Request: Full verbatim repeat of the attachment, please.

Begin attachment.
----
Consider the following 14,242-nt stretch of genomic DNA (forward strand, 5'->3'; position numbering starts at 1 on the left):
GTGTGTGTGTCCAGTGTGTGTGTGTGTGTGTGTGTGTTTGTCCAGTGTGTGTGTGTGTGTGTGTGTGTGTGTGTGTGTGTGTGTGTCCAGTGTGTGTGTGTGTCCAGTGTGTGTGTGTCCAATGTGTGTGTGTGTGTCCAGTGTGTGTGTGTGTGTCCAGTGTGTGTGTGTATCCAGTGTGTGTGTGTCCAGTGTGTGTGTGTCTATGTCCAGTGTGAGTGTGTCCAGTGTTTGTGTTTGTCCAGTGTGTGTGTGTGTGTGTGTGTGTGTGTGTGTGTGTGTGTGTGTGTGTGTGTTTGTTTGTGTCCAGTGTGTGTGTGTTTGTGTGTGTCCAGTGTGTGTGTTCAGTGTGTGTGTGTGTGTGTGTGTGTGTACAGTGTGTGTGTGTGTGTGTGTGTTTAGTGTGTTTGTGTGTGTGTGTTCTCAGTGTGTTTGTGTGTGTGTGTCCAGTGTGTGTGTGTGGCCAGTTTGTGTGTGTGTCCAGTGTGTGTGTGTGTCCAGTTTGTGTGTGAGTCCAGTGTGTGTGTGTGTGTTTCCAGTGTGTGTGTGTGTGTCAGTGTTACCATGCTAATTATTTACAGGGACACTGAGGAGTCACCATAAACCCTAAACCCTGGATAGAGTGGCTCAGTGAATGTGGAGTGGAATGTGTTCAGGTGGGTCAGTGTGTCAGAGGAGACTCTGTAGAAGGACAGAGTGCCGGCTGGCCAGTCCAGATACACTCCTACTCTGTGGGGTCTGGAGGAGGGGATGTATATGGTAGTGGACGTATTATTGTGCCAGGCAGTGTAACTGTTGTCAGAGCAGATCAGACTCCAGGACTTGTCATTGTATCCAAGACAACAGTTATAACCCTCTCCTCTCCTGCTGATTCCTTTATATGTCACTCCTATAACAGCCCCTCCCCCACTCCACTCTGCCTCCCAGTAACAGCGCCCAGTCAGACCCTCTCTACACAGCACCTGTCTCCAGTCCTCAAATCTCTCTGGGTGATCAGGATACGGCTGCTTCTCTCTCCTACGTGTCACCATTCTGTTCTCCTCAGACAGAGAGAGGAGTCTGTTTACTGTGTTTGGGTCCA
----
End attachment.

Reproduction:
Consider the following 14,242-nt stretch of genomic DNA (forward strand, 5'->3'; position numbering starts at 1 on the left):
GTGTGTGTGTCCAGTGTGTGTGTGTGTGTGTGTGTGTTTGTCCAGTGTGTGTGTGTGTGTGTGTGTGTGTGTGTGTGTGTGTGTGTCCAGTGTGTGTGTGTGTCCAGTGTGTGTGTGTCCAATGTGTGTGTGTGTGTCCAGTGTGTGTGTGTGTGTCCAGTGTGTGTGTGTATCCAGTGTGTGTGTGTCCAGTGTGTGTGTGTCTATGTCCAGTGTGAGTGTGTCCAGTGTTTGTGTTTGTCCAGTGTGTGTGTGTGTGTGTGTGTGTGTGTGTGTGTGTGTGTGTGTGTGTGTGTTTGTTTGTGTCCAGTGTGTGTGTGTTTGTGTGTGTCCAGTGTGTGTGTTCAGTGTGTGTGTGTGTGTGTGTGTGTGTACAGTGTGTGTGTGTGTGTGTGTGTTTAGTGTGTTTGTGTGTGTGTGTTCTCAGTGTGTTTGTGTGTGTGTGTCCAGTGTGTGTGTGTGGCCAGTTTGTGTGTGTGTCCAGTGTGTGTGTGTGTCCAGTTTGTGTGTGAGTCCAGTGTGTGTGTGTGTGTTTCCAGTGTGTGTGTGTGTGTCAGTGTTACCATGCTAATTATTTACAGGGACACTGAGGAGTCACCATAAACCCTAAACCCTGGATAGAGTGGCTCAGTGAATGTGGAGTGGAATGTGTTCAGGTGGGTCAGTGTGTCAGAGGAGACTCTGTAGAAGGACAGAGTGCCGGCTGGCCAGTCCAGATACACTCCTACTCTGTGGGGTCTGGAGGAGGGGATGTATATGGTAGTGGACGTATTATTGTGCCAGGCAGTGTAACTGTTGTCAGAGCAGATCAGACTCCAGGACTTGTCATTGTATCCAAGACAACAGTTATAACCCTCTCCTCTCCTGCTGATTCCTTTATATGTCACTCCTATAACAGCCCCTCCCCCACTCCACTCTGCCTCCCAGTAACAGCGCCCAGTCAGACCCTCTCTACACAGCACCTGTCTCCAGTCCTCAAATCTCTCTGGGTGATCAGGATACGGCTGCTTCTCTCTCCTACGTGTCACCATTCTGTTCTCCTCAGACAGAGAGAGGAGTCTGTTTACTGTGTTTGGGTCCA